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A life-jacket is a Personal Flotation Devices (PFD's) and is a statutory requirement for pleasure craft in Ireland.  There must be suitable PFDs for everyone on board any pleasure craft and must be worn in the following situations:

1.      By anyone on board an open craft that is under 7 meters in length;
2.      By anyone on deck on a craft that is under 7 meters length;
3.      By anyone under the age of 16 on board an open craft or on deck of any other type of craft;
4.      By anyone being towed in another craft or on any other device (skis, donuts etc.);
5.      By anyone on a personal watercraft (jet ski).

Exceptions are when:

·         Tied up alongside or made fast to an anchor, marina, pier or mooring;
·         Immediately prior to, during and after swimming from a craft that is not moving through the water;
·         Putting on, wearing or taking off diving equipment on a craft that is not moving through the water.

Published in Marine Warning
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#MARINE NOTICE - The Department of Transport, Tourism and Sport (DTTAS) has issued a Marine Notice (No 37 of 2012) advising of the recall of certain lifejackets manufactured by Mullion due to a potential problem with their inflation.

In order to avoid any potential safety issue, Mullion is recalling for inspection all COMPACT 150N ISO 12402 lifejackets which have been sold since 1 December 2011 if they have a yellow valve in the oral tube.

COMPACT lifejackets with a red valve in the oral tube are not affected by this recall.

Owners are warned not to use the affected lifejackets and to return them immediately to the nearest Mullion Lifejacket Service Station or the Mullion factory. See www.mullion-pfd.com/compact-life-jacket-recall-programme for more information.

Published in Marine Warning

#LIFEJACKETS – There were 95 maritime deaths in the UK in the last five years which might have been prevented if those involved had been wearing a lifejacket or buoyancy aid. These figures were collated following the annual meeting of the Casualty Review Panel in March.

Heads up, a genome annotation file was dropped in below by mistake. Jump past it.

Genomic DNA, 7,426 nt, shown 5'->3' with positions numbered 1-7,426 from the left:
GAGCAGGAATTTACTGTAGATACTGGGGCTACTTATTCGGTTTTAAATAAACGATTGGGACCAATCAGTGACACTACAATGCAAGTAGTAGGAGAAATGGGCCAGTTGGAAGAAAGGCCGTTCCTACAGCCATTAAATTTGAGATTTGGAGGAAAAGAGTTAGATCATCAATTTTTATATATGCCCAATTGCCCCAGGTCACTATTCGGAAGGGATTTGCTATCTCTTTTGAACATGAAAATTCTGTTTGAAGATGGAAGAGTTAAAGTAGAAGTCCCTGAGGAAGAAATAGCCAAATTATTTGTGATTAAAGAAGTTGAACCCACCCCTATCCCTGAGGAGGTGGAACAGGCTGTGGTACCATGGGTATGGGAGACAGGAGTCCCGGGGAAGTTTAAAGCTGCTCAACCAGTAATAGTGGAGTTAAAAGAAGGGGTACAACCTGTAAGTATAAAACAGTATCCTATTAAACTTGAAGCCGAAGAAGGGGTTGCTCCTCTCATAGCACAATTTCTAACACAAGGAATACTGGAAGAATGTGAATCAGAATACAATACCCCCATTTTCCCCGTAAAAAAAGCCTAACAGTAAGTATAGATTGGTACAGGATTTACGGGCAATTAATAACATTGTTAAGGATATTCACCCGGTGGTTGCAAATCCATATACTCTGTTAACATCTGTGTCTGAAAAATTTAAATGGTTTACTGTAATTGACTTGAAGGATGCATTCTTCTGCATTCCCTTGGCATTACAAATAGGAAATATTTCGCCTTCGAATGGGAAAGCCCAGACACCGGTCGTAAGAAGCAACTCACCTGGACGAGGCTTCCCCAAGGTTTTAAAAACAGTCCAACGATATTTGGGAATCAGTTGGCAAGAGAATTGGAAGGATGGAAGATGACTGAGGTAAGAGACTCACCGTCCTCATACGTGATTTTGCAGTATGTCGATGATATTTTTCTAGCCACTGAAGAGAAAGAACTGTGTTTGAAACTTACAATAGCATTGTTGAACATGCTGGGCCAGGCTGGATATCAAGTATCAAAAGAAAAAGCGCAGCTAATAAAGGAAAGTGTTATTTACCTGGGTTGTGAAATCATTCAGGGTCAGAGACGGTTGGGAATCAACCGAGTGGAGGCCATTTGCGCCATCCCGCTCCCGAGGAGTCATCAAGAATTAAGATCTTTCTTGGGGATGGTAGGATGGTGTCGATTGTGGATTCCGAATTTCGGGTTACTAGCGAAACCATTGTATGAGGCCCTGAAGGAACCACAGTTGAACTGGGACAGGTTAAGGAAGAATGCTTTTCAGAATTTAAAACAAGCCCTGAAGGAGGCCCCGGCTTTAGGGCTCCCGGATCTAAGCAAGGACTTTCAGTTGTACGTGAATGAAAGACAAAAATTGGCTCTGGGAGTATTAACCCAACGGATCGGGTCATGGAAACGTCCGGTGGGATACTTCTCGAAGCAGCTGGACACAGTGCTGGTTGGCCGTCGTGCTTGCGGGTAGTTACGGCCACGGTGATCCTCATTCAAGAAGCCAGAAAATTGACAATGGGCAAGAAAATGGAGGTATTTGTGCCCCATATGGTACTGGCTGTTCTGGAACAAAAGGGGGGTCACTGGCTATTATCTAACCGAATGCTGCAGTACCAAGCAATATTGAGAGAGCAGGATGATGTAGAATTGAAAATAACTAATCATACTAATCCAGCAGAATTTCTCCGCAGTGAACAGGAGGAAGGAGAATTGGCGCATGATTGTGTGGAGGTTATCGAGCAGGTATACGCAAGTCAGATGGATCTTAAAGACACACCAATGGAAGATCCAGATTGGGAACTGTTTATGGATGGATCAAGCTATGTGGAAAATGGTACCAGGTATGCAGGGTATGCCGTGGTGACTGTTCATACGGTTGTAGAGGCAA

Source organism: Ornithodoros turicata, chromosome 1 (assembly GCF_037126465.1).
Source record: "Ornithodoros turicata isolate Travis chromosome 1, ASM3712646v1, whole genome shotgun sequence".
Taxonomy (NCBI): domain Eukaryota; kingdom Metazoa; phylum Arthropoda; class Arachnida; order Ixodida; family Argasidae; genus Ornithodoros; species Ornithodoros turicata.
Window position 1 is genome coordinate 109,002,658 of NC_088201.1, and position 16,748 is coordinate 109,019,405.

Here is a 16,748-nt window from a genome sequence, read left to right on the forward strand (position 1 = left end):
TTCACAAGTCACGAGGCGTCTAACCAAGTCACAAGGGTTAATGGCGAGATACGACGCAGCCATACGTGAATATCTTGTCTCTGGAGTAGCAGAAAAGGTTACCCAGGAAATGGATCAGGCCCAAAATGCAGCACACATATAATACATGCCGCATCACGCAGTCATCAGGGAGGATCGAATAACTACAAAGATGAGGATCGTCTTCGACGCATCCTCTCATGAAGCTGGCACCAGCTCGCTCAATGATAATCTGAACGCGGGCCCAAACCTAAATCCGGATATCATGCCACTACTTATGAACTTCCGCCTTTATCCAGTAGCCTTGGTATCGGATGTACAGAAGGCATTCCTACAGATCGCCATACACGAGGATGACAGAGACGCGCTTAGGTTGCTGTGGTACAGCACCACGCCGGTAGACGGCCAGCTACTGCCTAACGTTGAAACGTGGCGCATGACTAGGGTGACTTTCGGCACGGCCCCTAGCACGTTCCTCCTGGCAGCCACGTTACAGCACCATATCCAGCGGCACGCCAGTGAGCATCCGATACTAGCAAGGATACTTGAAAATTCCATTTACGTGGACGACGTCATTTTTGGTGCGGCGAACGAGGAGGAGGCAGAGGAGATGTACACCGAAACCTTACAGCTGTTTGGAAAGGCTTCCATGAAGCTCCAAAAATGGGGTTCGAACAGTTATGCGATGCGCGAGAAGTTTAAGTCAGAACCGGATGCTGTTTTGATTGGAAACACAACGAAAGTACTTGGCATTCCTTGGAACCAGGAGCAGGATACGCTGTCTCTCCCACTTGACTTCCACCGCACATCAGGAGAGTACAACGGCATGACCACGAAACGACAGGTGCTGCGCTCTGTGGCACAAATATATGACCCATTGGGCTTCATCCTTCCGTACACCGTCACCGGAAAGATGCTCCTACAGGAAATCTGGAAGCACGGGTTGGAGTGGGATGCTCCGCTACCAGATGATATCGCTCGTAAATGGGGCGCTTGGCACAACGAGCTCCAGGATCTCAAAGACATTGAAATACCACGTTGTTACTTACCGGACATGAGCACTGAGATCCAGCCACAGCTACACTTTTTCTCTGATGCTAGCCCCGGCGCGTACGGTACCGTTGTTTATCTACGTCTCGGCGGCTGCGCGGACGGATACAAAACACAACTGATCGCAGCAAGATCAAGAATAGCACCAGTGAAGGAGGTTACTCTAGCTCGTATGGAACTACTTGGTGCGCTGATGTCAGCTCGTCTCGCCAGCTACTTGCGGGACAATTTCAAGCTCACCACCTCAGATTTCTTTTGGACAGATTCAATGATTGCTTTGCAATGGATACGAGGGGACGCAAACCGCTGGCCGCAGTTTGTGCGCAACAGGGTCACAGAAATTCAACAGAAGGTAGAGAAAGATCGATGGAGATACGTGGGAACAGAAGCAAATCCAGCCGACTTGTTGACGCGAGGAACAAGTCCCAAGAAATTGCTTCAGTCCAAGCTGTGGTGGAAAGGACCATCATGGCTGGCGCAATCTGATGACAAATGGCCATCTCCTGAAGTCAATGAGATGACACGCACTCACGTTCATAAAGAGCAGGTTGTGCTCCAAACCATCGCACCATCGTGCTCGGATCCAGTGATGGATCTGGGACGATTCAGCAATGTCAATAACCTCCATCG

The panel looked at fatal maritime incidents for 2011 and, where there was sufficient information, assessed whether it was probable, possible or unlikely that the person involved could have been saved had they been wearing a lifejacket or buoyancy aid.

In 2011, the panel judged that of the incidents that they considered, it would have been appropriate for 18 people to have worn some form of buoyancy. Of these, 13 would probably or could possibly have been saved had they been wearing a lifejacket or buoyancy aid. Between 2007-11 the panel considered 120 fatalities and in 95 of these cases a life could probably or might possibly have been saved had the person involved been wearing a lifejacket or buoyancy aid.

Commercial fishing and angling are the two riskiest activities where lives might be saved by buoyancy-wear, according to the figures collated by the panel over the last five years.

Transferring between your vessel and the shore is particularly hazardous. Twelve people died boarding or alighting during 2011 and the risk is increased further following alcohol consumption. Eight of these twelve had been drinking before they returned to their vessel. Transferring between a vessel and the shore is a situation where one would not normally be expected to wear a lifejacket or buoyancy aid. Further research will be undertaken regarding this issue.

Published in Coastguard